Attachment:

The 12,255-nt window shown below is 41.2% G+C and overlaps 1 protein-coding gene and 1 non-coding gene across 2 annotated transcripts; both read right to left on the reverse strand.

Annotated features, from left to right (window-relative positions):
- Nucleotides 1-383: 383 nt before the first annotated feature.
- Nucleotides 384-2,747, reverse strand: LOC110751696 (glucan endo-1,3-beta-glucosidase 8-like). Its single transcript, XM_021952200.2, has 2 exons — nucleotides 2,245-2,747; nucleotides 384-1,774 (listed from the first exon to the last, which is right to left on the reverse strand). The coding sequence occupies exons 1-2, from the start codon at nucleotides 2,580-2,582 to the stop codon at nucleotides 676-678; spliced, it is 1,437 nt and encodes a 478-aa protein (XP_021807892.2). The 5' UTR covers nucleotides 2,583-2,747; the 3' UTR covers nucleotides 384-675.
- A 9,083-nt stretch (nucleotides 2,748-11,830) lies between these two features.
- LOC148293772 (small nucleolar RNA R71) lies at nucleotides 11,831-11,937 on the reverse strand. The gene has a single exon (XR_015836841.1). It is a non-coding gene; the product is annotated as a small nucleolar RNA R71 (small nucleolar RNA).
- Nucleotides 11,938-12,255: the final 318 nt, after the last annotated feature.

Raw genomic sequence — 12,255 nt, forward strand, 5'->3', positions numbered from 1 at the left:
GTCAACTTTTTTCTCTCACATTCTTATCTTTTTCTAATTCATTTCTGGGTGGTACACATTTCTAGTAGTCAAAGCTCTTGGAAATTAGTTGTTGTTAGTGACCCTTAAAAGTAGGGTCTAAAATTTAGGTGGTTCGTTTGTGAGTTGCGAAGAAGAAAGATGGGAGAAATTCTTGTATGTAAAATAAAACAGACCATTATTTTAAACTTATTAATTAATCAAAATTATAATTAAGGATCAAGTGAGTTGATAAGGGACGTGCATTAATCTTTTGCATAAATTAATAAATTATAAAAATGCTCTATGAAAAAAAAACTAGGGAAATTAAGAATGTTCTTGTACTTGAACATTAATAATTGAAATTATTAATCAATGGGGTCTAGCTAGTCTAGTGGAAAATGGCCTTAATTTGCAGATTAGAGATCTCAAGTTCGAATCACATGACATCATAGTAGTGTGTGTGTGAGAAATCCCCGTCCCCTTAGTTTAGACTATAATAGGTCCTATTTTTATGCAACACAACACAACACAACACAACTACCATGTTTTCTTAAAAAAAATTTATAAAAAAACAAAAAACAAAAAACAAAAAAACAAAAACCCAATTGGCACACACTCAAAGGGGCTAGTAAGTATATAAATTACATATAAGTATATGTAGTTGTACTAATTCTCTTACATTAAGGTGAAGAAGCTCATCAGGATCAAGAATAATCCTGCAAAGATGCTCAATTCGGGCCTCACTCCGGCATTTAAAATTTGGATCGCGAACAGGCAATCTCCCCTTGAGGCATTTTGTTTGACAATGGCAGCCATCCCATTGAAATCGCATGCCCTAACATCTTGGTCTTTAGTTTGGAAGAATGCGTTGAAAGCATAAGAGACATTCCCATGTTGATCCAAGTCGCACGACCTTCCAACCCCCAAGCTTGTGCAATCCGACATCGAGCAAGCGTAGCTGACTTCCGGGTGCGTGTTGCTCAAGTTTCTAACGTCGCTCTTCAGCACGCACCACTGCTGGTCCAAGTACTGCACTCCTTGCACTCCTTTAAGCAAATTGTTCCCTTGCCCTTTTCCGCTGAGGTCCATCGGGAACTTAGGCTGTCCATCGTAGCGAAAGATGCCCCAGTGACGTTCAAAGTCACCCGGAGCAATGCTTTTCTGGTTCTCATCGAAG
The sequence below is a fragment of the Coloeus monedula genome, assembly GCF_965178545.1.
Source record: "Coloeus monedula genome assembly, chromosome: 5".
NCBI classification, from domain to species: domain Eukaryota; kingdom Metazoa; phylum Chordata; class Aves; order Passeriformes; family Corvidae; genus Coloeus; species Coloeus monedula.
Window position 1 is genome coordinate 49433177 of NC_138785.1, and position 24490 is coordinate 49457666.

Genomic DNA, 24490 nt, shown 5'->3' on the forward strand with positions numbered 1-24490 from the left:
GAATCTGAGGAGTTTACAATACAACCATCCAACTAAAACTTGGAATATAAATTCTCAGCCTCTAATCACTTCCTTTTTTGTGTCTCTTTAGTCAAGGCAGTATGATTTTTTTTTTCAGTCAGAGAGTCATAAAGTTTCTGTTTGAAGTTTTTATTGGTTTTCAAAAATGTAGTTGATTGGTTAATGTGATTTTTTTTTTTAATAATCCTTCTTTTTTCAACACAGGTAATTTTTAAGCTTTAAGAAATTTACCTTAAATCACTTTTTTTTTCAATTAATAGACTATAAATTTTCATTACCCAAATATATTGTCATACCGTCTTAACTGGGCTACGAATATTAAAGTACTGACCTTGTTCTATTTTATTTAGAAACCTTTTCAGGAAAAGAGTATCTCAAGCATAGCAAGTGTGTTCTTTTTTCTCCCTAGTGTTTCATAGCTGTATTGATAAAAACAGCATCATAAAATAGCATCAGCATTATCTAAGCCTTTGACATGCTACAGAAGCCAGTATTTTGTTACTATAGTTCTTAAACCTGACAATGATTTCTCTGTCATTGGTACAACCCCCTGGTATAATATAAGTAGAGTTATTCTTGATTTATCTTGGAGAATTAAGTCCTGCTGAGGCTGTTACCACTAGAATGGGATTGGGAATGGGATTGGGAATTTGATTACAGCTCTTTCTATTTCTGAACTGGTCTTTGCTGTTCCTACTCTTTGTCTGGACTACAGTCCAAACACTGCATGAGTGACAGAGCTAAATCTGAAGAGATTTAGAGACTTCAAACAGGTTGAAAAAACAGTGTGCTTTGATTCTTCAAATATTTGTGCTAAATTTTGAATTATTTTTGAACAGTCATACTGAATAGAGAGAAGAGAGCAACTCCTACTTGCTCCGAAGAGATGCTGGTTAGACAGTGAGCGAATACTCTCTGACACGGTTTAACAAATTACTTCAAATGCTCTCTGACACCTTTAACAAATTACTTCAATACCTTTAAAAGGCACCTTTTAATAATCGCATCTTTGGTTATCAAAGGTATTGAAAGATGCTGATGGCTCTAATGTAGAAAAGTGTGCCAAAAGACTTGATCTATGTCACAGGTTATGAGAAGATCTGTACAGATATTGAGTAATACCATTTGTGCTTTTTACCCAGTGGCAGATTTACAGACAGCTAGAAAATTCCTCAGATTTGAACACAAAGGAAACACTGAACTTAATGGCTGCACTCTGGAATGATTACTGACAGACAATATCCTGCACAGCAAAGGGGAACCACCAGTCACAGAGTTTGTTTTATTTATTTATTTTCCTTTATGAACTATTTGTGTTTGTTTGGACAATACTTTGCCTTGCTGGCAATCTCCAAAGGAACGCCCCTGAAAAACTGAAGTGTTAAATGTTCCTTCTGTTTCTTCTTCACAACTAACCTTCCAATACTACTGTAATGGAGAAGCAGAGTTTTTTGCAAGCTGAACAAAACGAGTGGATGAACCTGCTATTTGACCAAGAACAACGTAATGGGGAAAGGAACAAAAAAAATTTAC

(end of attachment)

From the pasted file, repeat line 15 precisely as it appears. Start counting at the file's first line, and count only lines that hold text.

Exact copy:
GAATCTGAGGAGTTTACAATACAACCATCCAACTAAAACTTGGAATATAAATTCTCAGCCTCTAATCACTTCCTTTTTTGTGTCTCTTTAGTCAAGGCAGTATGATTTTTTTTTTCAGTCAGAGAGTCATAAAGTTTCTGTTTGAAGTTTTTATTGGTTTTCAAAAATGTAGTTGATTGGTTAATGTGATTTTTTTTTTTAATAATCCTTCTTTTTTCAACACAGGTAATTTTTAAGCTTTAAGAAATTTACCTTAAATCACTTTTTTTTTCAATTAATAGACTATAAATTTTCATTACCCAAATATATTGTCATACCGTCTTAACTGGGCTACGAATATTAAAGTACTGACCTTGTTCTATTTTATTTAGAAACCTTTTCAGGAAAAGAGTATCTCAAGCATAGCAAGTGTGTTCTTTTTTCTCCCTAGTGTTTCATAGCTGTATTGATAAAAACAGCATCATAAAATAGCATCAGCATTATCTAAGCCTTTGACATGCTACAGAAGCCAGTATTTTGTTACTATAGTTCTTAAACCTGACAATGATTTCTCTGTCATTGGTACAACCCCCTGGTATAATATAAGTAGAGTTATTCTTGATTTATCTTGGAGAATTAAGTCCTGCTGAGGCTGTTACCACTAGAATGGGATTGGGAATGGGATTGGGAATTTGATTACAGCTCTTTCTATTTCTGAACTGGTCTTTGCTGTTCCTACTCTTTGTCTGGACTACAGTCCAAACACTGCATGAGTGACAGAGCTAAATCTGAAGAGATTTAGAGACTTCAAACAGGTTGAAAAAACAGTGTGCTTTGATTCTTCAAATATTTGTGCTAAATTTTGAATTATTTTTGAACAGTCATACTGAATAGAGAGAAGAGAGCAACTCCTACTTGCTCCGAAGAGATGCTGGTTAGACAGTGAGCGAATACTCTCTGACACGGTTTAACAAATTACTTCAAATGCTCTCTGACACCTTTAACAAATTACTTCAATACCTTTAAAAGGCACCTTTTAATAATCGCATCTTTGGTTATCAAAGGTATTGAAAGATGCTGATGGCTCTAATGTAGAAAAGTGTGCCAAAAGACTTGATCTATGTCACAGGTTATGAGAAGATCTGTACAGATATTGAGTAATACCATTTGTGCTTTTTACCCAGTGGCAGATTTACAGACAGCTAGAAAATTCCTCAGATTTGAACACAAAGGAAACACTGAACTTAATGGCTGCACTCTGGAATGATTACTGACAGACAATATCCTGCACAGCAAAGGGGAACCACCAGTCACAGAGTTTGTTTTATTTATTTATTTTCCTTTATGAACTATTTGTGTTTGTTTGGACAATACTTTGCCTTGCTGGCAATCTCCAAAGGAACGCCCCTGAAAAACTGAAGTGTTAAATGTTCCTTCTGTTTCTTCTTCACAACTAACCTTCCAATACTACTGTAATGGAGAAGCAGAGTTTTTTGCAAGCTGAACAAAACGAGTGGATGAACCTGCTATTTGACCAAGAACAACGTAATGGGGAAAGGAACAAAAAAAATTTAC